On course for land rights collision

There is a lot more to rural property rights and public access than people might think. Land tenure lecturer Mick Strack explains.

Property rights are about relationships with land, based on social conventions. Is it time to review these relationships and provide for a more direct public interest in land?

In the colonial period New Zealand was settled by Europeans arriving keen to take up land as property, to live on and own their own space and manage their own means of production.

Indeed, it is often claimed the institution of private property is essential for economic development and democracy. Land is power and a secure store for wealth.

But, at the same time, there is an expectation that land is also public, that we all have an interest in our resources, our land and our landscape. We expect to be able to access our coasts, rivers, and open countryside.

Probably these two competing interests were reasonably accommodating of each other when population was lower.

Rural landowners consented to public access, and members of the public respected the privilege of being able to transit private land.

Furthermore, land development surveys often ensured public interests were catered for by setting aside roads, reserves, riparian strips and larger areas of land as part of the public estate.

Contentious aspects of public access have been highlighted recently in walking access consultation documents, resulting in the establishment of the Walking Access Commission and in government encouragement for an extended network of walking and cycling trails.

The Walking Access Commission has encouraged the use of unformed legal roads as the most direct means to extend public access into the open countryside. In addition, there is an extensive network of riparian strips set aside for conservation, access or recreation - the land often referred to as the Queen's Chain. Such land is ideal for public trails, such as the Clutha Gold and Roxburgh Gorge trails.

But the picture is not as simple as it seems.

Riparian reserves only exist if they have been explicitly set aside by survey, and this has not been the case in many situations.

Even now, with explicit statutory provisions for setting aside esplanade reserves in the RMA, public strips are only created upon subdivision of land, and only when subdivided parcels are less than 4ha.

In other words, it is unlikely the RMA will ever be able to provide much more public land in this way. To further complicate matters, when rivers move, a public reserve may erode away or become remote from the water's edge.

Existing strips are often ill-defined by old surveys that are very difficult to reproduce. Old maps and handheld GPS positioning cannot provide any certainty about a public/private boundary.

The public find it almost impossible to be sure about their legal rights to be on any land. The Walking Access Commission's mapping system is intended to facilitate use of public access, but the maps rely on imperfect records and difficult matching of topographic, photographic and cadastral (boundary) data.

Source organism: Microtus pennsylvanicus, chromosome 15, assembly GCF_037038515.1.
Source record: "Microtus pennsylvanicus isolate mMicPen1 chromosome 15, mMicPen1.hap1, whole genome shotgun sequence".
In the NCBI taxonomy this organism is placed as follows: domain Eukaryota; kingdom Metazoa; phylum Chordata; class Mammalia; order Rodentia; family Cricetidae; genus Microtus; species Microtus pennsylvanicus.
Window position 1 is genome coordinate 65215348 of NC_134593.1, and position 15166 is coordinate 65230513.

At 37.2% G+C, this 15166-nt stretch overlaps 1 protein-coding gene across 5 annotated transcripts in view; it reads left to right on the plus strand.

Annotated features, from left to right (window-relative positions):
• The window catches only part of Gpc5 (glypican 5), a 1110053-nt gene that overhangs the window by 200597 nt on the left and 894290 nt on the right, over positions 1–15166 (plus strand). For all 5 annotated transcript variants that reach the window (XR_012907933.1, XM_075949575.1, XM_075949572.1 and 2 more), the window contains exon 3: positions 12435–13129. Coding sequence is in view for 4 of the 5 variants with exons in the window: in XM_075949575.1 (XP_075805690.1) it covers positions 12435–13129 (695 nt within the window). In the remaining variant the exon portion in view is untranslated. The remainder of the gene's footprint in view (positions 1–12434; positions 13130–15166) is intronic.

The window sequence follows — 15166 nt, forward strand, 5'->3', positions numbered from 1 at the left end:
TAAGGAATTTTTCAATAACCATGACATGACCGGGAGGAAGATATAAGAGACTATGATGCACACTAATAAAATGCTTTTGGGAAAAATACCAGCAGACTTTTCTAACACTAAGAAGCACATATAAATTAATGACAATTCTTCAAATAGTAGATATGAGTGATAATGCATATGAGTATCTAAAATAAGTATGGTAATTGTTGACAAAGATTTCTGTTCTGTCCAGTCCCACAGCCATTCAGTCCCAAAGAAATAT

For instance, a recent check on the WAMS maps of the Roxburgh Gorge shows a significant disconnect between the aerial photo representation of the land (and the reserves) and the illustration of the legal boundaries. No wonder there is growing conflict.

The owners of land also have much at stake: direct access to water for stock and crops, and the landscape appeal of riparian land are values worth defending.

If unformed legal roads or riparian reserves adjoin private land, then the owners have a tradition, if not an expectation, of use and unchallenged occupancy.

They, therefore, feel threatened and defensive about the prospect of public use and passage through their land. The arrangements made for the Clutha Valley trails illustrate the intransigence of owners when their property rights are challenged - issuing trespass orders and seeking legal intervention.

There are several responses to this conflict: we must decide whether the institution of property should favour private rights or public interests in land.

To accept the position that private rights are dominant, means depending on strict legal interpretations of land titles coupled with extensive and difficult surveys of remote lands for the purpose of accurate determination of boundaries, and finally the negotiation and purchase of additional lands required for public access.

Conversely, to accept the proposition that all land has a public character and that public interests can override the exclusive rights of proprietors means government policy or legislative changes could enable land to be more easily taken for public purposes.

The Government has always had power to resume land for public purposes: private property is merely a grant from the Crown able to be rescinded with just cause, although there has been some reluctance to disturb the quiet enjoyment of owners of property.

Our property regime is such that in all land rights decisions there may be winners and losers, and private proprietors are not accustomed to losing. But a global paradigm shift could at any time see members of the public reasserting their rights to benefit from the lands they inherit as citizens.

Goodwill and public spirit could see ordinary Kiwis claiming back their relationship with the land, to where everyone derives some benefit from the land.

- Dr Strack lectures at the University of Otago's Surveying School.


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